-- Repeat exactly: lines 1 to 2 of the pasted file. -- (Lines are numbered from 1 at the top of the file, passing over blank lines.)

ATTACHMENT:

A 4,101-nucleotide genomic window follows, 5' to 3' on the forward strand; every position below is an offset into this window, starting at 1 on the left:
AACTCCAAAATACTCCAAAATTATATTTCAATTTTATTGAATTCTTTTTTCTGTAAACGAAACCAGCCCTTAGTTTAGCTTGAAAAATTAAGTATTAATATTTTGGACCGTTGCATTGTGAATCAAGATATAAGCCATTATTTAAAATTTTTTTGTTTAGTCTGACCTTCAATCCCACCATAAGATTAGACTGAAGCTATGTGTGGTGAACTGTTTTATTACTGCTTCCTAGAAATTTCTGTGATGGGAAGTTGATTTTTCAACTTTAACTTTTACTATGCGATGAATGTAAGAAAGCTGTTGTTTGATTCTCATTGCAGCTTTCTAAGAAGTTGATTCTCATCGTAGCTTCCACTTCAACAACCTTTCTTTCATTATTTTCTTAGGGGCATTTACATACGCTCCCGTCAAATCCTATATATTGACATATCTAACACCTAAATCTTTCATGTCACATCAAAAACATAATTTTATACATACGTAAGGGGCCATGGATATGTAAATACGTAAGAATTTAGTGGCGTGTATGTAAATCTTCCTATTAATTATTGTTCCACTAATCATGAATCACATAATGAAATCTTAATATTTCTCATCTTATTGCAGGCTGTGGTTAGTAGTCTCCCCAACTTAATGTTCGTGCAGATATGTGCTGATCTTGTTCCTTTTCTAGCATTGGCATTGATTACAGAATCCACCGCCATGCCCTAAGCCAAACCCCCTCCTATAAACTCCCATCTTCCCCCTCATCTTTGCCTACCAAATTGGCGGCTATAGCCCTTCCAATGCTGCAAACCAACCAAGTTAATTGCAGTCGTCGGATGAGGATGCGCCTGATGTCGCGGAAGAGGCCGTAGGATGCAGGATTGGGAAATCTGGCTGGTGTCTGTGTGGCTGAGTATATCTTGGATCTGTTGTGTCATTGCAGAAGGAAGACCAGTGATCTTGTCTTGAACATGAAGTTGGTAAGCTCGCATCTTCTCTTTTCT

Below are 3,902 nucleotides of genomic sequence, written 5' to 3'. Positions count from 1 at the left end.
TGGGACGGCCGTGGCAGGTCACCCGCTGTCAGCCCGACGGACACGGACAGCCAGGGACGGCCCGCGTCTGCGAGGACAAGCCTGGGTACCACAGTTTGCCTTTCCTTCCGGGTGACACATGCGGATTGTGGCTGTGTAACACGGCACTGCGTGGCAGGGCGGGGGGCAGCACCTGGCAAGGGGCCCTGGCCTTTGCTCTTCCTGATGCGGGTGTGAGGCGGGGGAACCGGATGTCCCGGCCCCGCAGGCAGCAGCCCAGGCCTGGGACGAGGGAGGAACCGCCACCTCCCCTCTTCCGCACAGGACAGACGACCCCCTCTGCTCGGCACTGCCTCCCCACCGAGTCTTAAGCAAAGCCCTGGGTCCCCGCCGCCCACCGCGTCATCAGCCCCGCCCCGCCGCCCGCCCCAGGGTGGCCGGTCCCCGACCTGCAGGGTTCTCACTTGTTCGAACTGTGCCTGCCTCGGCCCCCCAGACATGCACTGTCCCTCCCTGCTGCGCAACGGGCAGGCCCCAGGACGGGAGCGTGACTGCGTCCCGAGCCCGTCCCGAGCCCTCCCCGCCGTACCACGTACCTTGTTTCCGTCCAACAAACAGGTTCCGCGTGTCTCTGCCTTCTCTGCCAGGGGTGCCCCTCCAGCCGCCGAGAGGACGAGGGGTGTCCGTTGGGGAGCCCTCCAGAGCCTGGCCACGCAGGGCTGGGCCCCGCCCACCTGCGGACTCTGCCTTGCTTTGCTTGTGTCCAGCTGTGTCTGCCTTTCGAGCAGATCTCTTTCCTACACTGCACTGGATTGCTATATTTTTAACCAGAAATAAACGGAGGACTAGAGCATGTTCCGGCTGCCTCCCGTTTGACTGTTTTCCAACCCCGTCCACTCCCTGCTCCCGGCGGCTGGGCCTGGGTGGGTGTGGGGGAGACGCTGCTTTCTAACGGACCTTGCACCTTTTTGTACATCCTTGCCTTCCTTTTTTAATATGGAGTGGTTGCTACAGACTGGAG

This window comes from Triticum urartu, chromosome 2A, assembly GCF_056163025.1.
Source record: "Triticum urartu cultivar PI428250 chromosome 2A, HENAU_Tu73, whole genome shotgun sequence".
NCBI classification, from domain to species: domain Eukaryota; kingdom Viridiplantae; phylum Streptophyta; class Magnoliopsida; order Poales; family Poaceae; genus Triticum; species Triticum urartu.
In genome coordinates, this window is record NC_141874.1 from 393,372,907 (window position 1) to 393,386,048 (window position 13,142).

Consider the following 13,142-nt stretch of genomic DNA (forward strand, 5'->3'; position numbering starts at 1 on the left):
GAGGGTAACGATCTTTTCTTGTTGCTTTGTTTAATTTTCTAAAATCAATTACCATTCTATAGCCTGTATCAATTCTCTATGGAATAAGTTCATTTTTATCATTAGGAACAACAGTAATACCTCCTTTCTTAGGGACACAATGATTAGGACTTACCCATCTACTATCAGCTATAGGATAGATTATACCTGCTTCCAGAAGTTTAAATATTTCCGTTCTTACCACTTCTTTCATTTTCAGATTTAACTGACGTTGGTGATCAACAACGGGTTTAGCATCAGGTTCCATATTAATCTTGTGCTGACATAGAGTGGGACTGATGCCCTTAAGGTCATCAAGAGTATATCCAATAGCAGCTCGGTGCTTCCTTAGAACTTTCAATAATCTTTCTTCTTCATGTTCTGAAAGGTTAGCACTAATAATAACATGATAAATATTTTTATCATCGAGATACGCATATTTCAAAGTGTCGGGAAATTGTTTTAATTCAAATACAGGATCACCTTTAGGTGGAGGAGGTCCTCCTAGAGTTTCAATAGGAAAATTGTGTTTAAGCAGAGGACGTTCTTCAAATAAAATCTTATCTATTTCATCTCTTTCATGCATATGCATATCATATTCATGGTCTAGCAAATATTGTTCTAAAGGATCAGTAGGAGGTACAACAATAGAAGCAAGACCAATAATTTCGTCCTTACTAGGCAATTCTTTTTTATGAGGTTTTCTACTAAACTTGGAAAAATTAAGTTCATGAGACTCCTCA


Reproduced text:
A 4,101-nucleotide genomic window follows, 5' to 3' on the forward strand; every position below is an offset into this window, starting at 1 on the left:
AACTCCAAAATACTCCAAAATTATATTTCAATTTTATTGAATTCTTTTTTCTGTAAACGAAACCAGCCCTTAGTTTAGCTTGAAAAATTAAGTATTAATATTTTGGACCGTTGCATTGTGAATCAAGATATAAGCCATTATTTAAAATTTTTTTGTTTAGTCTGACCTTCAATCCCACCATAAGATTAGACTGAAGCTATGTGTGGTGAACTGTTTTATTACTGCTTCCTAGAAATTTCTGTGATGGGAAGTTGATTTTTCAACTTTAACTTTTACTATGCGATGAATGTAAGAAAGCTGTTGTTTGATTCTCATTGCAGCTTTCTAAGAAGTTGATTCTCATCGTAGCTTCCACTTCAACAACCTTTCTTTCATTATTTTCTTAGGGGCATTTACATACGCTCCCGTCAAATCCTATATATTGACATATCTAACACCTAAATCTTTCATGTCACATCAAAAACATAATTTTATACATACGTAAGGGGCCATGGATATGTAAATACGTAAGAATTTAGTGGCGTGTATGTAAATCTTCCTATTAATTATTGTTCCACTAATCATGAATCACATAATGAAATCTTAATATTTCTCATCTTATTGCAGGCTGTGGTTAGTAGTCTCCCCAACTTAATGTTCGTGCAGATATGTGCTGATCTTGTTCCTTTTCTAGCATTGGCATTGATTACAGAATCCACCGCCATGCCCTAAGCCAAACCCCCTCCTATAAACTCCCATCTTCCCCCTCATCTTTGCCTACCAAATTGGCGGCTATAGCCCTTCCAATGCTGCAAACCAACCAAGTTAATTGCAGTCGTCGGATGAGGATGCGCCTGATGTCGCGGAAGAGGCCGTAGGATGCAGGATTGGGAAATCTGGCTGGTGTCTGTGTGGCTGAGTATATCTTGGATCTGTTGTGTCATTGCAGAAGGAAGACCAGTGATCTTGTCTTGAACATGAAGTTGGTAAGCTCGCATCTTCTCTTTTCT